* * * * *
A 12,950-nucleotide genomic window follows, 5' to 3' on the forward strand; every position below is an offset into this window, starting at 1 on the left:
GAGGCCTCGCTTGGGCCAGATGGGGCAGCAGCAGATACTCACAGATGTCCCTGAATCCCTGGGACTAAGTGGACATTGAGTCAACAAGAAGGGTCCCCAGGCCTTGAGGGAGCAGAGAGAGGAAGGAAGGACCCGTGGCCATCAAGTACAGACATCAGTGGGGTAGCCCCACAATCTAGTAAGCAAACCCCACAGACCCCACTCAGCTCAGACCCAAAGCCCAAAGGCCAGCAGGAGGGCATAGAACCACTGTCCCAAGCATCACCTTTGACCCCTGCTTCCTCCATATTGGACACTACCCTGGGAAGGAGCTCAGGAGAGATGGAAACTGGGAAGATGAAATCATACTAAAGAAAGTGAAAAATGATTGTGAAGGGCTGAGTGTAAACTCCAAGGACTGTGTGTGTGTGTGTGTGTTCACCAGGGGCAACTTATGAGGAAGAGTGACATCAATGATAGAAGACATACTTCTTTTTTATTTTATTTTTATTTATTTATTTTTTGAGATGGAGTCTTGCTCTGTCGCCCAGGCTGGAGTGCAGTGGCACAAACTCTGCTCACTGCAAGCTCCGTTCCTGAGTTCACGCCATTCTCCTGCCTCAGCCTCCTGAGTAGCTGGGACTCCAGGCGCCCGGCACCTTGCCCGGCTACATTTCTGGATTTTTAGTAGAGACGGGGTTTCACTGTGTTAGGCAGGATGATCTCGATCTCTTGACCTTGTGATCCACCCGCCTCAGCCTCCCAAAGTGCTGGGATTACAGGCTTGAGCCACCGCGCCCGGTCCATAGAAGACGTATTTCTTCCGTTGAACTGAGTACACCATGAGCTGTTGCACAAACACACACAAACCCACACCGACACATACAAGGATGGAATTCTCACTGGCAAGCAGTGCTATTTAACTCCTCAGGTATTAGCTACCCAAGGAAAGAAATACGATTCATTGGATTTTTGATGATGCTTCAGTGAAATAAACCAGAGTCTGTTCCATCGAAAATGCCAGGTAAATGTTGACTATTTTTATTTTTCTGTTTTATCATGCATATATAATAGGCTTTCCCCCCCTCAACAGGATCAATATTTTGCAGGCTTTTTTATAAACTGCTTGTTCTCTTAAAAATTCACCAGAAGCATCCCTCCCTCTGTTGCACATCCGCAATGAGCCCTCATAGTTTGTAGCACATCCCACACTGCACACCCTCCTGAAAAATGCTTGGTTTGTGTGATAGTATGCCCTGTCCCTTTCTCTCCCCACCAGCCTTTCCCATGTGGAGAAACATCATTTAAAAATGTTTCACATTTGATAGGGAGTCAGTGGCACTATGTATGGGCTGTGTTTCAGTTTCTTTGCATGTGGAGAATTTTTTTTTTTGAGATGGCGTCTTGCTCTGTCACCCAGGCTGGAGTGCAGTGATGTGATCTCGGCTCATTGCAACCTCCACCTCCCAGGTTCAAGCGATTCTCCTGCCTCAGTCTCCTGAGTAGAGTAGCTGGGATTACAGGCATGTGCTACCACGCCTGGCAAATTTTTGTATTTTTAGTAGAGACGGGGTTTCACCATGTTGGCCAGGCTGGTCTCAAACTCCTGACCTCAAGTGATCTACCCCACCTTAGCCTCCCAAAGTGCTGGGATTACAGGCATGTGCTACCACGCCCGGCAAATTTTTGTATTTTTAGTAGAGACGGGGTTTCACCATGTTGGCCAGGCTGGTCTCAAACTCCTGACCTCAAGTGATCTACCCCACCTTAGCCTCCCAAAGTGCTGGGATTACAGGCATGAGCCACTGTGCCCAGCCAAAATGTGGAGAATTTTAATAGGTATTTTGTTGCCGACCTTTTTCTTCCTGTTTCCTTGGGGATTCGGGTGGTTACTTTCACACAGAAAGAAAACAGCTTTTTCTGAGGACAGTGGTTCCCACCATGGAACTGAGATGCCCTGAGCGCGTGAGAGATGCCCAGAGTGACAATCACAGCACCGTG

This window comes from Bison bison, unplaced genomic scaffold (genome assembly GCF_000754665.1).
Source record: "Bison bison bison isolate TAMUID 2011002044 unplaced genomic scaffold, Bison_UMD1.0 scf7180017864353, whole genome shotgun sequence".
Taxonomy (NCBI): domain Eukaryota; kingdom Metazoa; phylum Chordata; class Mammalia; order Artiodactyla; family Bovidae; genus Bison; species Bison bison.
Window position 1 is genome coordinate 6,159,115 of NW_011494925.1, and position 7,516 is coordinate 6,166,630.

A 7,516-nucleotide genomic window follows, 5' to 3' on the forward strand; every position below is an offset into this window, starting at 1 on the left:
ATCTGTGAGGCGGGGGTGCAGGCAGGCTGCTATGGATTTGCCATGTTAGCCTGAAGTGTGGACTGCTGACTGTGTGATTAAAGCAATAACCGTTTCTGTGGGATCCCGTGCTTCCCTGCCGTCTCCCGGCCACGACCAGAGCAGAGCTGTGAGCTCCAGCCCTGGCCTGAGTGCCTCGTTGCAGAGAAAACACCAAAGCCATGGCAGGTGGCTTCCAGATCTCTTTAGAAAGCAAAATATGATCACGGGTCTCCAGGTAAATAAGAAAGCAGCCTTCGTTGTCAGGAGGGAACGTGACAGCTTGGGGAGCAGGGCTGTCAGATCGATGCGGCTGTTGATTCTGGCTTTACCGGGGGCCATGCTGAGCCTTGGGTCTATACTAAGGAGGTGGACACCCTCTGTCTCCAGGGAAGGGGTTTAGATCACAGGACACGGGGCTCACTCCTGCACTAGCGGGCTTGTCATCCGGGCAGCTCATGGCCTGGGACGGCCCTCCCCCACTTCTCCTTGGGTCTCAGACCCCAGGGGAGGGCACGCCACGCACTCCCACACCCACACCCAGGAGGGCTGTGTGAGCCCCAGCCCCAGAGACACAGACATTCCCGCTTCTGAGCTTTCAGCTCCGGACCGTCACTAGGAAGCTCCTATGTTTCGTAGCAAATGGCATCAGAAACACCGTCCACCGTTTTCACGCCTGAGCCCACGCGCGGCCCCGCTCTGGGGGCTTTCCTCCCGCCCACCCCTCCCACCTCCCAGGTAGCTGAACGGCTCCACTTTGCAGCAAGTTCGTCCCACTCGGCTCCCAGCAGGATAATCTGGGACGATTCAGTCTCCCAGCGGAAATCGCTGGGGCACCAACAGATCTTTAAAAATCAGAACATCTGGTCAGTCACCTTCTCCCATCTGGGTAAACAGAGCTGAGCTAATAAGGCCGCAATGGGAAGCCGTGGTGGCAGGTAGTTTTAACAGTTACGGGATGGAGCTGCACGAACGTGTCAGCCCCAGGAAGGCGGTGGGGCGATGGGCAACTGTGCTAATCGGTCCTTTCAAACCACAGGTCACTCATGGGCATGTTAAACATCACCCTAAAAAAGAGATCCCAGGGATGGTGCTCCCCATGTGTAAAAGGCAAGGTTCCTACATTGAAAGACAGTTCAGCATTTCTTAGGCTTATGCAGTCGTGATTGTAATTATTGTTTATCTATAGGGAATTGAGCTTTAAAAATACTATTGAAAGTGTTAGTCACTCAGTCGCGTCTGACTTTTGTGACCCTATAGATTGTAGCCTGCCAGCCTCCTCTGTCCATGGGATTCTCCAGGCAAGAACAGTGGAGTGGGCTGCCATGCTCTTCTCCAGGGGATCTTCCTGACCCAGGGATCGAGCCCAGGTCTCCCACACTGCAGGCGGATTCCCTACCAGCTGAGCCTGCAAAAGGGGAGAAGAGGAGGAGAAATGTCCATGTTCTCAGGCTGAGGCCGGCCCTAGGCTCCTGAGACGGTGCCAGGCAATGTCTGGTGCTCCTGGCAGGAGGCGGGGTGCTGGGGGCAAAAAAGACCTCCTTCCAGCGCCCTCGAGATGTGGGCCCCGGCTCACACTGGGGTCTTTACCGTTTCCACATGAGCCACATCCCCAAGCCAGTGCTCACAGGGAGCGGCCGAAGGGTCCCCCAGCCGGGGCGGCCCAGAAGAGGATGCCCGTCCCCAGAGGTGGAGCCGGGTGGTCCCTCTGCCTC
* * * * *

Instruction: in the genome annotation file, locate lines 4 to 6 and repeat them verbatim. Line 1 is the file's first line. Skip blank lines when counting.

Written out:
Source record: "Bison bison bison isolate TAMUID 2011002044 unplaced genomic scaffold, Bison_UMD1.0 scf7180017864353, whole genome shotgun sequence".
Taxonomy (NCBI): domain Eukaryota; kingdom Metazoa; phylum Chordata; class Mammalia; order Artiodactyla; family Bovidae; genus Bison; species Bison bison.
Window position 1 is genome coordinate 6,159,115 of NW_011494925.1, and position 7,516 is coordinate 6,166,630.